Understanding the Increased Financial Hardship Experienced by Older Adults with Disabilities during the COVID-19 Pandemic
Zachary Morris, Stony Brook University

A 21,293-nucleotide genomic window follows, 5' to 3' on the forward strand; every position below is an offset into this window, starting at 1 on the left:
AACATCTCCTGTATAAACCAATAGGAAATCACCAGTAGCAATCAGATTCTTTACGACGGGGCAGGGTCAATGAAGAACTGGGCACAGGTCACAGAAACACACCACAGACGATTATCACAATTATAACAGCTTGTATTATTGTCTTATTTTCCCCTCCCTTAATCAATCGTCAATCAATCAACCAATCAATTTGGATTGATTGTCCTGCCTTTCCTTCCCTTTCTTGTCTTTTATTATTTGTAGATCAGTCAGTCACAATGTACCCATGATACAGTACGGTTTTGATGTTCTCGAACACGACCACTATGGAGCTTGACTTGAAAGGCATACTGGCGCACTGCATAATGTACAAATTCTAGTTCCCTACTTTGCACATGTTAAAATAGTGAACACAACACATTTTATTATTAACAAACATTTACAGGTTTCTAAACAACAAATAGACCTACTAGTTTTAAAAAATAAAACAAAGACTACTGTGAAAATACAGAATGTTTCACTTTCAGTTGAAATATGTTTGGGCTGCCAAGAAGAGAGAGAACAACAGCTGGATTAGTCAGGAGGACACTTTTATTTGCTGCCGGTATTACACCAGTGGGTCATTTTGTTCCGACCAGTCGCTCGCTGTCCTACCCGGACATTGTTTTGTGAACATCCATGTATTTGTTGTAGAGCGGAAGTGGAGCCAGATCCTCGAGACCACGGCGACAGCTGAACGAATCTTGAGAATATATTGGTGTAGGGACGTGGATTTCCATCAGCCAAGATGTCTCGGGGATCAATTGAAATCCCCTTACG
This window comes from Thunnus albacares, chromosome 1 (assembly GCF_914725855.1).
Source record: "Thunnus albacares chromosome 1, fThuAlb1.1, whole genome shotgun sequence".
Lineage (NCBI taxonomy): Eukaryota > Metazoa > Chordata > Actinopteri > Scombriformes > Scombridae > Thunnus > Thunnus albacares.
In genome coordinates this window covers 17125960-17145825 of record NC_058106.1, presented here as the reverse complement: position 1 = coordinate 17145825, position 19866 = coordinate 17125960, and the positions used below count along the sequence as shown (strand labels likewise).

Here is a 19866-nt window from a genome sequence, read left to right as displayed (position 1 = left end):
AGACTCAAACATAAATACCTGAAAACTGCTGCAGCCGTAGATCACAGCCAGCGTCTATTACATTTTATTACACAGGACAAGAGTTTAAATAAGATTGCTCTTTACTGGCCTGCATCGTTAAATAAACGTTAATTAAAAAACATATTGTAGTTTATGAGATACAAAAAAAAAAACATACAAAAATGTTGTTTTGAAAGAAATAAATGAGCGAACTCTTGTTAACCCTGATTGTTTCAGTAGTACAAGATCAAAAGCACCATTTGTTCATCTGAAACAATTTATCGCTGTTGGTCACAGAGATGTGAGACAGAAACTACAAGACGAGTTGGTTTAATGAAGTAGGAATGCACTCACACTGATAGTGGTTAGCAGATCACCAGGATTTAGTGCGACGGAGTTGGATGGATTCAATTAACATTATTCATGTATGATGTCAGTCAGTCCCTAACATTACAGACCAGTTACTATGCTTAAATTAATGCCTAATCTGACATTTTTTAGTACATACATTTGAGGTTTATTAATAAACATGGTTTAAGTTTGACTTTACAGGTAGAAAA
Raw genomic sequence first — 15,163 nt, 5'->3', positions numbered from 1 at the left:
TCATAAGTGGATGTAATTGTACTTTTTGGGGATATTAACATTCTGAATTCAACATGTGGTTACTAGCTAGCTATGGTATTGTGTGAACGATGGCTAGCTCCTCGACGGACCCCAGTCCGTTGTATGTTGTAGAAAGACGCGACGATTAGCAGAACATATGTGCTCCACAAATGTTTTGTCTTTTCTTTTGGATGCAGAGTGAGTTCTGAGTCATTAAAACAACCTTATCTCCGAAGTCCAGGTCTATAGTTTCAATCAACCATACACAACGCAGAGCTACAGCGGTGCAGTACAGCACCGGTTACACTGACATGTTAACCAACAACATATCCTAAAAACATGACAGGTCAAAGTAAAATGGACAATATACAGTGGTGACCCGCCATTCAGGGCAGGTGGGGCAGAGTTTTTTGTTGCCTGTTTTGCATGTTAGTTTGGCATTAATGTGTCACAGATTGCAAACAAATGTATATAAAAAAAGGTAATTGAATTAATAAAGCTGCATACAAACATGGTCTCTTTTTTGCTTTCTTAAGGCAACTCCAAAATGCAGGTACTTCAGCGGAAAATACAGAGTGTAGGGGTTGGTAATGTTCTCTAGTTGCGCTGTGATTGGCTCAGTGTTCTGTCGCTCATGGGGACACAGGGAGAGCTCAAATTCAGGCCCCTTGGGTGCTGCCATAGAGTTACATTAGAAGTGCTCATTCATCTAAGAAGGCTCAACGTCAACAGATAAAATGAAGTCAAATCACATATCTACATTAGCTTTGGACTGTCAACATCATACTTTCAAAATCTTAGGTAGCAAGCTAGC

The Social Security Disability (SSD) programs, including Social Security Disability Insurance and Supplemental Security Income, provide benefits to more than 12 million working age adults with work-disabilities who are administratively determined to be unable to do any substantial gainful activity. The goal of these programs is to help individuals maintain their living standards in the event of a work-limiting disability. However, the extent to which benefits are (a) available to those with work-disabilities and (b) generous enough to ensure a reasonable standard of living remains understudied. In a recently published article, I evaluated the availability and generosity of disability benefit programs in nine high-income countries using data from the Survey of Health Ageing and Retirement in Europe (SHARE) (Morris, 2020a). The proposed research will extend this evaluation to the United States drawing on the Health and Retirement Study (HRS) and linked administrative data from the U.S. Social Security Administration.